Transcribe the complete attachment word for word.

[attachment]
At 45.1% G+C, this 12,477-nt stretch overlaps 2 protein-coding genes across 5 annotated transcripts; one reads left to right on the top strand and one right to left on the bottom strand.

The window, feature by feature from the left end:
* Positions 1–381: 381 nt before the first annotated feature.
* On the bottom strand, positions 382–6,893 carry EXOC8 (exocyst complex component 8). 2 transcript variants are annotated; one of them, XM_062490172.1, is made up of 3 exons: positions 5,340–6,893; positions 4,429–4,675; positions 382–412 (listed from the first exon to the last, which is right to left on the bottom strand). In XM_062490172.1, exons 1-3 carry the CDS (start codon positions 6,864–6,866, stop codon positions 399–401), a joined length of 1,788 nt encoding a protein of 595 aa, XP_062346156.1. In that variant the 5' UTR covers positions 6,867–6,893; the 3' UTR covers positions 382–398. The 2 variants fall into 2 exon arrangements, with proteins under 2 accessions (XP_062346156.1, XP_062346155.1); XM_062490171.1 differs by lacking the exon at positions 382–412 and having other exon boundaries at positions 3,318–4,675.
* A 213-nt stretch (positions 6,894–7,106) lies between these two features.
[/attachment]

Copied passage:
At 45.1% G+C, this 12,477-nt stretch overlaps 2 protein-coding genes across 5 annotated transcripts; one reads left to right on the top strand and one right to left on the bottom strand.

The window, feature by feature from the left end:
* Positions 1–381: 381 nt before the first annotated feature.
* On the bottom strand, positions 382–6,893 carry EXOC8 (exocyst complex component 8). 2 transcript variants are annotated; one of them, XM_062490172.1, is made up of 3 exons: positions 5,340–6,893; positions 4,429–4,675; positions 382–412 (listed from the first exon to the last, which is right to left on the bottom strand). In XM_062490172.1, exons 1-3 carry the CDS (start codon positions 6,864–6,866, stop codon positions 399–401), a joined length of 1,788 nt encoding a protein of 595 aa, XP_062346156.1. In that variant the 5' UTR covers positions 6,867–6,893; the 3' UTR covers positions 382–398. The 2 variants fall into 2 exon arrangements, with proteins under 2 accessions (XP_062346156.1, XP_062346155.1); XM_062490171.1 differs by lacking the exon at positions 382–412 and having other exon boundaries at positions 3,318–4,675.
* A 213-nt stretch (positions 6,894–7,106) lies between these two features.